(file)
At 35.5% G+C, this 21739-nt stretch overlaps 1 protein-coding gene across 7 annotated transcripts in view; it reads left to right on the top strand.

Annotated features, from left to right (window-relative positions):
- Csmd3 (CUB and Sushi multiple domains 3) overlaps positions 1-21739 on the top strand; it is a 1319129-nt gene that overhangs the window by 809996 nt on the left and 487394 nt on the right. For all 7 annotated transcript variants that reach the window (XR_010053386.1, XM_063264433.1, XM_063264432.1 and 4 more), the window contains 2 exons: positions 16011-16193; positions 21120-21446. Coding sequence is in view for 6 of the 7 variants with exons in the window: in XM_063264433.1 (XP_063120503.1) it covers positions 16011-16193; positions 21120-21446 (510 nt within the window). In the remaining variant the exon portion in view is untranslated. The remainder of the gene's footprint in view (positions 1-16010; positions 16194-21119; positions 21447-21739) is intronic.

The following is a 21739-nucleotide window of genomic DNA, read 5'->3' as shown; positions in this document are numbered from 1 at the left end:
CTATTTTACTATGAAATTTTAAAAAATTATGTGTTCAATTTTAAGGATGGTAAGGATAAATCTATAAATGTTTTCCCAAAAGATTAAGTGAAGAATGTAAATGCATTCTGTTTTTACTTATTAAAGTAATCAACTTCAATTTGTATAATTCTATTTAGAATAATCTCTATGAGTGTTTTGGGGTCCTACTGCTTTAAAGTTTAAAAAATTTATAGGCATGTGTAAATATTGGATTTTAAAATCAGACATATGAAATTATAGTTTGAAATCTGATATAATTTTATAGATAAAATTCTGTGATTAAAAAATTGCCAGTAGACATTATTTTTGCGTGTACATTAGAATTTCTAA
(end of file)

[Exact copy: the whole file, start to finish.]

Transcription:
At 35.5% G+C, this 21739-nt stretch overlaps 1 protein-coding gene across 7 annotated transcripts in view; it reads left to right on the top strand.

Annotated features, from left to right (window-relative positions):
- Csmd3 (CUB and Sushi multiple domains 3) overlaps positions 1-21739 on the top strand; it is a 1319129-nt gene that overhangs the window by 809996 nt on the left and 487394 nt on the right. For all 7 annotated transcript variants that reach the window (XR_010053386.1, XM_063264433.1, XM_063264432.1 and 4 more), the window contains 2 exons: positions 16011-16193; positions 21120-21446. Coding sequence is in view for 6 of the 7 variants with exons in the window: in XM_063264433.1 (XP_063120503.1) it covers positions 16011-16193; positions 21120-21446 (510 nt within the window). In the remaining variant the exon portion in view is untranslated. The remainder of the gene's footprint in view (positions 1-16010; positions 16194-21119; positions 21447-21739) is intronic.

The following is a 21739-nucleotide window of genomic DNA, read 5'->3' as shown; positions in this document are numbered from 1 at the left end:
CTATTTTACTATGAAATTTTAAAAAATTATGTGTTCAATTTTAAGGATGGTAAGGATAAATCTATAAATGTTTTCCCAAAAGATTAAGTGAAGAATGTAAATGCATTCTGTTTTTACTTATTAAAGTAATCAACTTCAATTTGTATAATTCTATTTAGAATAATCTCTATGAGTGTTTTGGGGTCCTACTGCTTTAAAGTTTAAAAAATTTATAGGCATGTGTAAATATTGGATTTTAAAATCAGACATATGAAATTATAGTTTGAAATCTGATATAATTTTATAGATAAAATTCTGTGATTAAAAAATTGCCAGTAGACATTATTTTTGCGTGTACATTAGAATTTCTAA